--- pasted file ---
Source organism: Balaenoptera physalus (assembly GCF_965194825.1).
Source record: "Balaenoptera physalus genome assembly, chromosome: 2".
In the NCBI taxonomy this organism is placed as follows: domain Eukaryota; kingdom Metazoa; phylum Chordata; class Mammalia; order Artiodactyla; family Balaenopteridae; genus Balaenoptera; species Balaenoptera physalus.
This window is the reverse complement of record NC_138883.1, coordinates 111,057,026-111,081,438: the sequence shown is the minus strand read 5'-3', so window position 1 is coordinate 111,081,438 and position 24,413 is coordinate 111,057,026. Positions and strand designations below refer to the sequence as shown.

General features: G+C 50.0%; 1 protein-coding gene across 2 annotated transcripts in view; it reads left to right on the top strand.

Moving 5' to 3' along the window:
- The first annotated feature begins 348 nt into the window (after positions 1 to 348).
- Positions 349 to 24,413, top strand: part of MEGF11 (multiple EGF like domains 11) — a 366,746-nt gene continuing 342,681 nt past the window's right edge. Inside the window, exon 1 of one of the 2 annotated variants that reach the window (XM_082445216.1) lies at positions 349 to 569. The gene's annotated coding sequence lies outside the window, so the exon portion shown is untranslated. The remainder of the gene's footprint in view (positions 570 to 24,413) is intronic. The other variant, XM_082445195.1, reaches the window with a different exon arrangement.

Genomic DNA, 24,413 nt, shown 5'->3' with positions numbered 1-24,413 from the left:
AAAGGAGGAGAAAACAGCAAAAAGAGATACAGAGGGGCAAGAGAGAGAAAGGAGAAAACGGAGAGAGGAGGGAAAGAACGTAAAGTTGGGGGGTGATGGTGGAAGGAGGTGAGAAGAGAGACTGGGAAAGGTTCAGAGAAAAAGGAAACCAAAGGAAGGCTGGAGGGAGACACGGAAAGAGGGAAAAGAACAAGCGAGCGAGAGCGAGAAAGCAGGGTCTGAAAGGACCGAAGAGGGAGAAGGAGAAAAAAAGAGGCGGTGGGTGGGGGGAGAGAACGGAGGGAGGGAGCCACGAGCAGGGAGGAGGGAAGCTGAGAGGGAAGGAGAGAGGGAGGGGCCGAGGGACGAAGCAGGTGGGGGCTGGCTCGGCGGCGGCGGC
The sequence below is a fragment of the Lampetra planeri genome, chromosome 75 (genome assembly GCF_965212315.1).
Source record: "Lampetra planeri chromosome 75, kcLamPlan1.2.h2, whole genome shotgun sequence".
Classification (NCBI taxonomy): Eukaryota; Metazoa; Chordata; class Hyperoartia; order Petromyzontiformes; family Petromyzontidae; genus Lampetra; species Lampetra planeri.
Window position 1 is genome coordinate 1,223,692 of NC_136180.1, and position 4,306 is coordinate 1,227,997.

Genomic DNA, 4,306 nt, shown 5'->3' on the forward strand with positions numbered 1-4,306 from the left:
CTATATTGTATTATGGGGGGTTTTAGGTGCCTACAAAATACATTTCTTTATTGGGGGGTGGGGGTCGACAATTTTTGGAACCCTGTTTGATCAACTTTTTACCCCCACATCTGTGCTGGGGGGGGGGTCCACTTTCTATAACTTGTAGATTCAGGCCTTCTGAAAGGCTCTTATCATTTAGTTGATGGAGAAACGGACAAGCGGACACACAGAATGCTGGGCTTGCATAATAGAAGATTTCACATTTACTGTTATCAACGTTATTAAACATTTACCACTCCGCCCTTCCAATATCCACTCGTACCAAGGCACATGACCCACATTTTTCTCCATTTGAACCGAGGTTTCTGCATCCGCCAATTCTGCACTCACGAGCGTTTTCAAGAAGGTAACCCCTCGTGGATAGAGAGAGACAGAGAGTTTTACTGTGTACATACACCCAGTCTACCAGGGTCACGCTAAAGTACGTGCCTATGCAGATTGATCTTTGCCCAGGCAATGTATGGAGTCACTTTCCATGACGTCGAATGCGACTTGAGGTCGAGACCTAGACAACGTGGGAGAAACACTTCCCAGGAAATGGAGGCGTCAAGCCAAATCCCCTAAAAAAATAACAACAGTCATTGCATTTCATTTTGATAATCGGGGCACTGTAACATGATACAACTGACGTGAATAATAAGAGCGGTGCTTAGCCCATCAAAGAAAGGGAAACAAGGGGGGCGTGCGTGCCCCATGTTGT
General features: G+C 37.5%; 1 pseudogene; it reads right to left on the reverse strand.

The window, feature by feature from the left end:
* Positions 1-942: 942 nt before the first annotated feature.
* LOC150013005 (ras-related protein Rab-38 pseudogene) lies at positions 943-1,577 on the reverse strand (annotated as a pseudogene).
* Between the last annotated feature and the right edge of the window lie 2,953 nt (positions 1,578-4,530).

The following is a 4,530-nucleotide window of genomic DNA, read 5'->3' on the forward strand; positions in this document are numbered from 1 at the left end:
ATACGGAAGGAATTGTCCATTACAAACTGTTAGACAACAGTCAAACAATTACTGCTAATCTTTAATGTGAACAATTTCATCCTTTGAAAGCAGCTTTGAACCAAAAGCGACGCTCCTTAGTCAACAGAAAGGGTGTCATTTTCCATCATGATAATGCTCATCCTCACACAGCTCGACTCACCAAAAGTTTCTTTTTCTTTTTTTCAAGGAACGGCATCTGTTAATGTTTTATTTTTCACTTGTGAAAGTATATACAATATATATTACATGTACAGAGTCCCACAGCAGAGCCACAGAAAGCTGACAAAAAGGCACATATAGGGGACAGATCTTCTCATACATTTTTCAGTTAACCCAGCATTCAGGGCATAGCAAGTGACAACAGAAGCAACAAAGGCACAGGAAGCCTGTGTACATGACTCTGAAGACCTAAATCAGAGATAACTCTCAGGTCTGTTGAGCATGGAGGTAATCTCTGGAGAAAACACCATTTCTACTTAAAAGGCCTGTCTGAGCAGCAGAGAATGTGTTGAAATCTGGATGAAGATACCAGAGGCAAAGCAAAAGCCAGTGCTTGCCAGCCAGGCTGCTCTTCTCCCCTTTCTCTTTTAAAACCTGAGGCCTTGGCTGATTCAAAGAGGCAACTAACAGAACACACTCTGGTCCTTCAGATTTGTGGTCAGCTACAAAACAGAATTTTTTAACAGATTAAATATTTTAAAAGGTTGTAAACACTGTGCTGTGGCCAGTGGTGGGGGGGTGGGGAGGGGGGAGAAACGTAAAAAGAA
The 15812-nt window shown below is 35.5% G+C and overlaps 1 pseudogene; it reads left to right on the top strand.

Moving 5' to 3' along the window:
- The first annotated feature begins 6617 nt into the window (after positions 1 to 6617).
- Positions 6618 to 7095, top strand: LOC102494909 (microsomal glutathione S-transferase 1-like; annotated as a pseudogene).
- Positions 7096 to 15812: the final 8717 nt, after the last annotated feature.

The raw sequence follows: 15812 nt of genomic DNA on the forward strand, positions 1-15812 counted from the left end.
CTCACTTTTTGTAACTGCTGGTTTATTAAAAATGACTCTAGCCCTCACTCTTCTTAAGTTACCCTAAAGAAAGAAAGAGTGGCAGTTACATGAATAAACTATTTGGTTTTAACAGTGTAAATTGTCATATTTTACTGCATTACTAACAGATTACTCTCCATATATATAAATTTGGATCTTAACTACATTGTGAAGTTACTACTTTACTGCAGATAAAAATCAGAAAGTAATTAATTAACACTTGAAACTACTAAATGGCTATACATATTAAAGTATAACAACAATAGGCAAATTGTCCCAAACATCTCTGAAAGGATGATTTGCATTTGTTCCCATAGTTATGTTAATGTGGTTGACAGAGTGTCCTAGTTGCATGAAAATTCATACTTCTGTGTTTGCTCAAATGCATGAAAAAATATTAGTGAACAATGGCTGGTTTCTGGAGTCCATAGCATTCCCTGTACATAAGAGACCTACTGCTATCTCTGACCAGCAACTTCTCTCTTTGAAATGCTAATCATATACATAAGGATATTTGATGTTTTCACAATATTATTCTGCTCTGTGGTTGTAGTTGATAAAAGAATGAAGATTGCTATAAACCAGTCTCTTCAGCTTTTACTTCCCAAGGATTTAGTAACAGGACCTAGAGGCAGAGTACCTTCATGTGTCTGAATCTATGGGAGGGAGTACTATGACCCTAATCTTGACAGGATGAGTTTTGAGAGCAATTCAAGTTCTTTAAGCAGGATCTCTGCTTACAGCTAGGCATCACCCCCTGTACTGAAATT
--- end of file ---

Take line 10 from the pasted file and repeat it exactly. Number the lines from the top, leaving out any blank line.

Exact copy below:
AAAGGAGGAGAAAACAGCAAAAAGAGATACAGAGGGGCAAGAGAGAGAAAGGAGAAAACGGAGAGAGGAGGGAAAGAACGTAAAGTTGGGGGGTGATGGTGGAAGGAGGTGAGAAGAGAGACTGGGAAAGGTTCAGAGAAAAAGGAAACCAAAGGAAGGCTGGAGGGAGACACGGAAAGAGGGAAAAGAACAAGCGAGCGAGAGCGAGAAAGCAGGGTCTGAAAGGACCGAAGAGGGAGAAGGAGAAAAAAAGAGGCGGTGGGTGGGGGGAGAGAACGGAGGGAGGGAGCCACGAGCAGGGAGGAGGGAAGCTGAGAGGGAAGGAGAGAGGGAGGGGCCGAGGGACGAAGCAGGTGGGGGCTGGCTCGGCGGCGGCGGC